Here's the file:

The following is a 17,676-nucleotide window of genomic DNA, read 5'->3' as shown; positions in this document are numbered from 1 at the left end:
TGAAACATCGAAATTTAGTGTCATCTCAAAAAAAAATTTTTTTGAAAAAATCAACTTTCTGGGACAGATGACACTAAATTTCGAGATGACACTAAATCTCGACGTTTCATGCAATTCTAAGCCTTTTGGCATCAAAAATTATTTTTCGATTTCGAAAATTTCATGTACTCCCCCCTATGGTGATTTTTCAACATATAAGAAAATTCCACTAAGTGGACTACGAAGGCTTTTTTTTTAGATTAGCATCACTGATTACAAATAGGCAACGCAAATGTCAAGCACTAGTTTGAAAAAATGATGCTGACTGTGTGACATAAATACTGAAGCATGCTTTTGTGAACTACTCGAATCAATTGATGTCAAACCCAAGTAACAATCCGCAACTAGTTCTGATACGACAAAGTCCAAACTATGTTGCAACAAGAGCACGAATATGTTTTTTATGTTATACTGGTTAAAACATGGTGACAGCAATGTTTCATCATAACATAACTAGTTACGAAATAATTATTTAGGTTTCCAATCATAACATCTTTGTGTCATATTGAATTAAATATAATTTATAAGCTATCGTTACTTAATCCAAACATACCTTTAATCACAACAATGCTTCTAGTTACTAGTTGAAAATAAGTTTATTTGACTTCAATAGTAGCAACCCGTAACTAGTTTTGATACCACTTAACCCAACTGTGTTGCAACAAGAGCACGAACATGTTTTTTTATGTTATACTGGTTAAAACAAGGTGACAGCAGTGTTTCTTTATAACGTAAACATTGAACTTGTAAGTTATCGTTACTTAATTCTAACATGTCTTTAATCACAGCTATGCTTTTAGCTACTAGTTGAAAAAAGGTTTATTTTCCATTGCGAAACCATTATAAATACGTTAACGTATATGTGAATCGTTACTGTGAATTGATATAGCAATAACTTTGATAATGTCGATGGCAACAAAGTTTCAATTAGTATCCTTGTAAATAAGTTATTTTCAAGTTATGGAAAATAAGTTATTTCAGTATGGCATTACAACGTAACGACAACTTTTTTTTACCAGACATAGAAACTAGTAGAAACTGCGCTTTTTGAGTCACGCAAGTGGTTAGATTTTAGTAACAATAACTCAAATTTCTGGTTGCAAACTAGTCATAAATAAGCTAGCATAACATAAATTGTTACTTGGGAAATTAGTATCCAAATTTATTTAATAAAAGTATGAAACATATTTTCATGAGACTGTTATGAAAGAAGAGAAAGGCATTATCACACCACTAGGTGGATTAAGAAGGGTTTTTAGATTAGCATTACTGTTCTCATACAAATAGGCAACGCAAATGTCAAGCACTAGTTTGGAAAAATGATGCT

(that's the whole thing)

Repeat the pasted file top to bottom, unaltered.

The following is a 17,676-nucleotide window of genomic DNA, read 5'->3' as shown; positions in this document are numbered from 1 at the left end:
TGAAACATCGAAATTTAGTGTCATCTCAAAAAAAAATTTTTTTGAAAAAATCAACTTTCTGGGACAGATGACACTAAATTTCGAGATGACACTAAATCTCGACGTTTCATGCAATTCTAAGCCTTTTGGCATCAAAAATTATTTTTCGATTTCGAAAATTTCATGTACTCCCCCCTATGGTGATTTTTCAACATATAAGAAAATTCCACTAAGTGGACTACGAAGGCTTTTTTTTTAGATTAGCATCACTGATTACAAATAGGCAACGCAAATGTCAAGCACTAGTTTGAAAAAATGATGCTGACTGTGTGACATAAATACTGAAGCATGCTTTTGTGAACTACTCGAATCAATTGATGTCAAACCCAAGTAACAATCCGCAACTAGTTCTGATACGACAAAGTCCAAACTATGTTGCAACAAGAGCACGAATATGTTTTTTATGTTATACTGGTTAAAACATGGTGACAGCAATGTTTCATCATAACATAACTAGTTACGAAATAATTATTTAGGTTTCCAATCATAACATCTTTGTGTCATATTGAATTAAATATAATTTATAAGCTATCGTTACTTAATCCAAACATACCTTTAATCACAACAATGCTTCTAGTTACTAGTTGAAAATAAGTTTATTTGACTTCAATAGTAGCAACCCGTAACTAGTTTTGATACCACTTAACCCAACTGTGTTGCAACAAGAGCACGAACATGTTTTTTTATGTTATACTGGTTAAAACAAGGTGACAGCAGTGTTTCTTTATAACGTAAACATTGAACTTGTAAGTTATCGTTACTTAATTCTAACATGTCTTTAATCACAGCTATGCTTTTAGCTACTAGTTGAAAAAAGGTTTATTTTCCATTGCGAAACCATTATAAATACGTTAACGTATATGTGAATCGTTACTGTGAATTGATATAGCAATAACTTTGATAATGTCGATGGCAACAAAGTTTCAATTAGTATCCTTGTAAATAAGTTATTTTCAAGTTATGGAAAATAAGTTATTTCAGTATGGCATTACAACGTAACGACAACTTTTTTTTACCAGACATAGAAACTAGTAGAAACTGCGCTTTTTGAGTCACGCAAGTGGTTAGATTTTAGTAACAATAACTCAAATTTCTGGTTGCAAACTAGTCATAAATAAGCTAGCATAACATAAATTGTTACTTGGGAAATTAGTATCCAAATTTATTTAATAAAAGTATGAAACATATTTTCATGAGACTGTTATGAAAGAAGAGAAAGGCATTATCACACCACTAGGTGGATTAAGAAGGGTTTTTAGATTAGCATTACTGTTCTCATACAAATAGGCAACGCAAATGTCAAGCACTAGTTTGGAAAAATGATGCT